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Summary:

The Android smartphone juggernaut continues to gain momentum, according to Nielsen. Android smartphones account for 43 percent of all smartphones in the U.S. as of August, up from 40 percent in July. And among recent purchases, 56 percent of them have been Android devices.

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While the world awaits Apple’s next iPhone, the Android smartphone juggernaut continues to gain momentum, according to new figures from Nielsen. Android smartphones accounted for 43 percent of all smartphone owned in the U.S. as of August, up from 40 percent in July. And among recent purchases within the past three months, 56 percent of them have been Android devices, said Nielsen, which presented the data at GigaOM’s Mobilize Conference.

The iPhone continues to hold its ground with 28 percent of both the entire smartphone market share and recent acquisitions. RIM, meanwhile, slipped in overall U.S. market share to 18 percent, down one percentage point from 19 percent in July while it has 9 percent of recent acquisitions.

These figures could change quickly with the arrival of Apple’s next iPhone. With the usual annual summer iPhone launch pushed back at least into fall, it’s likely that there’s a lot of pent up demand for the next model. And with the device expected to debut on Sprint , it should open up even more sales opportunities. Apple, in fact, has to be pretty confident, considering it hasn’t lost any ground even with an aging iPhone 4 still selling well against an army of much newer Android devices.

But the Nielsen figures show that the Android train has kept on chugging and may have benefited from a later start for the next iPhone. A recent Nielsen survey found that among consumers expecting to buy a smartphone in the next year, both Android and iPhone got about one-third of the consumers. But without a new iPhone to buy, some smartphone buyers may have sprung for an Android. It will be interesting to see how the market changes with an iPhone available on three of the top carriers in the U.S. Apple got a boost when the iPhone debuted on Verizon and could see another increase, though probably not as big, when it launches on Sprint.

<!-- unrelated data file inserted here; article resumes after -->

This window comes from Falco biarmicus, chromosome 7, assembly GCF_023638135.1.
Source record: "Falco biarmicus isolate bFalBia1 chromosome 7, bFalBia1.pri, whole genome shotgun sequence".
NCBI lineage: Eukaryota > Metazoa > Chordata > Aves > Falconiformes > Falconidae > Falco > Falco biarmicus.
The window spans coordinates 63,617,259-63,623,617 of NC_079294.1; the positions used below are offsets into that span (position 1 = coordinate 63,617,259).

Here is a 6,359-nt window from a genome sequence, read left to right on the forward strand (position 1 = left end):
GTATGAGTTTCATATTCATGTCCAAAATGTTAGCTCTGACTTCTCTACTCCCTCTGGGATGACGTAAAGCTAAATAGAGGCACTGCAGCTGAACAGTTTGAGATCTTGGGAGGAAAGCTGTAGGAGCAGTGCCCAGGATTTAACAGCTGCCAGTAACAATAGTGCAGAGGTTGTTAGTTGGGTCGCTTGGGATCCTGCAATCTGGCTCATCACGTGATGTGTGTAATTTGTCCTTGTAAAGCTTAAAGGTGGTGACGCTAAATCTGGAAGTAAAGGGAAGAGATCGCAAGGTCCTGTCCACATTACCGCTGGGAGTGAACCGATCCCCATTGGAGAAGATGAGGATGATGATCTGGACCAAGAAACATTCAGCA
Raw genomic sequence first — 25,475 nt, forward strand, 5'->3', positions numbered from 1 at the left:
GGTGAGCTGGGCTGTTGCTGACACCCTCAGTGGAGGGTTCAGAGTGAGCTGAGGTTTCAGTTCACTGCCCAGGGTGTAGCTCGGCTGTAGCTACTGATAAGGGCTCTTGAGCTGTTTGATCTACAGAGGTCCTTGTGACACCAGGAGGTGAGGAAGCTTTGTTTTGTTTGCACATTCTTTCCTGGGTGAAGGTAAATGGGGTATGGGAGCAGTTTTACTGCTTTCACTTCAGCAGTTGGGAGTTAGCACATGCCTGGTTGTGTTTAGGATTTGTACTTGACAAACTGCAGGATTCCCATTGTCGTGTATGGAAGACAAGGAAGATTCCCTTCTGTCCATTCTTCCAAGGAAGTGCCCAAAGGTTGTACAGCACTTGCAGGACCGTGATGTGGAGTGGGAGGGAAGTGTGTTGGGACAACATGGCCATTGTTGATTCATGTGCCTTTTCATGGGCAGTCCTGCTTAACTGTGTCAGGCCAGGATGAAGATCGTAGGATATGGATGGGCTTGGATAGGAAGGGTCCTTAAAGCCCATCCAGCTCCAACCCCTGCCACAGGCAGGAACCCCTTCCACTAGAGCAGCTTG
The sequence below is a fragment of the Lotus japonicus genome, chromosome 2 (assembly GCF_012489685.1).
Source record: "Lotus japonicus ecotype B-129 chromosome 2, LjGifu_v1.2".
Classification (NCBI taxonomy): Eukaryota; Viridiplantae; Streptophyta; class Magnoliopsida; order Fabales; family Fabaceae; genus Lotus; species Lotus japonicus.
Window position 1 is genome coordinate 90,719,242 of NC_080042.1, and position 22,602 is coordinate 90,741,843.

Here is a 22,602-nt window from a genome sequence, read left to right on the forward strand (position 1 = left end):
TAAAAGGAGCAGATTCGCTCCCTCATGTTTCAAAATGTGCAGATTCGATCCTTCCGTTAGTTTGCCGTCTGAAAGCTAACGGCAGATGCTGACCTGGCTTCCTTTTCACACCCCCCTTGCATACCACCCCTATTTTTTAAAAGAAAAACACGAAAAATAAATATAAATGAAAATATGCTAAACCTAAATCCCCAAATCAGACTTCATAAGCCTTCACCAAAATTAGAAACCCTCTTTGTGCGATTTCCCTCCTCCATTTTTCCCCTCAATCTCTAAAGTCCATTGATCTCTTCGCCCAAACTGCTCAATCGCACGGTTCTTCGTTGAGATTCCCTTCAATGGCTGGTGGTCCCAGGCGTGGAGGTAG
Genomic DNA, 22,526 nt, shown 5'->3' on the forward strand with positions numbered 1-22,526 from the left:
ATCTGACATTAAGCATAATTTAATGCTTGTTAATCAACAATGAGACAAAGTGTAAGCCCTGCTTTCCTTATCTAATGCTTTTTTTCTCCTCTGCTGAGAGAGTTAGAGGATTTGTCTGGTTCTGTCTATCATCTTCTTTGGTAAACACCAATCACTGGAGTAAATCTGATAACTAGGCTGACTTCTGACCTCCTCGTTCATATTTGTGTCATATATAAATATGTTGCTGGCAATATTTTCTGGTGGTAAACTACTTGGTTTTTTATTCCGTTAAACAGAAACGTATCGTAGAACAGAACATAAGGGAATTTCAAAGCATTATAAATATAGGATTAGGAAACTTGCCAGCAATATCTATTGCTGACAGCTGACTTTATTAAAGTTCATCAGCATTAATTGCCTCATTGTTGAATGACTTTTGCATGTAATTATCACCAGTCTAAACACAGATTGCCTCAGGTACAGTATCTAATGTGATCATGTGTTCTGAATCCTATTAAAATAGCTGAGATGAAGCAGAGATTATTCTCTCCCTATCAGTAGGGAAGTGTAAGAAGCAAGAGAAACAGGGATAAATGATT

And the entire smartphone market continues to grow with 43 percent of all devices now smartphones, up from 40 percent in July. Among recent purchases within the last three months, smartphones now make up 58 percent of all mobile phone buys. That means we’re continuing to inch closer to the day when smartphones will make up more than 50 percent of all mobile phones. Nielsen had predicted that milestone would be reached by the end of this year and it may still happen with a big holiday season ahead.

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  1. I remember a few months ago people were saying (like SAI) that just because Android fell from 53% to 50% for new sales in the last quarter, it meant Android was on a downward trend. Guess this proves that won’t happen any time soon. I don’t now if Android will reach and maintain 60%, but I don’t think it will go below 50% in the long term. It could drop a little bit in the quarter the iPhone 5 is launching, though, but it will be just temporary.

    1. A new iPhone will surely (temporarily) tilt the platform marketshare in Apple’s favor in terms of sales as many existing iPhone users upgrade.
      As for overall growth, I don’t see any evidence that new iPhones really impact Android. When the Verizon iPhone 4 came out it gave Apple a boost, whereas Android kept growing at the same pace (in terms of daily activations), seemingly unaffected. Same when the iPhone 4 came out.

      I guess it makes for a more exciting story to place them in some sort of struggle to the death, where whoever comes out with their newest phone first wins. But in reality we are looking at a long drawn out process where individual handset releases don’t have much of an impact.

  2. Android may be selling more units, but plenty of other stats seem to imply that a large portion of Android handsets are being used as dumbphones. Which probably doesn’t make Google too happy, more web use = more ads. I see this in the lives of my Android toting friends as well. Many ended up with an Android phone because it was free on contract, and they were due for an upgrade. They rarely, if ever, use the heavy lifting types of apps. They call and text, and facebook, and that’s about it. Android seems to be winning out in quantity, but user attention/usage share seems to be kept much better by iOS.

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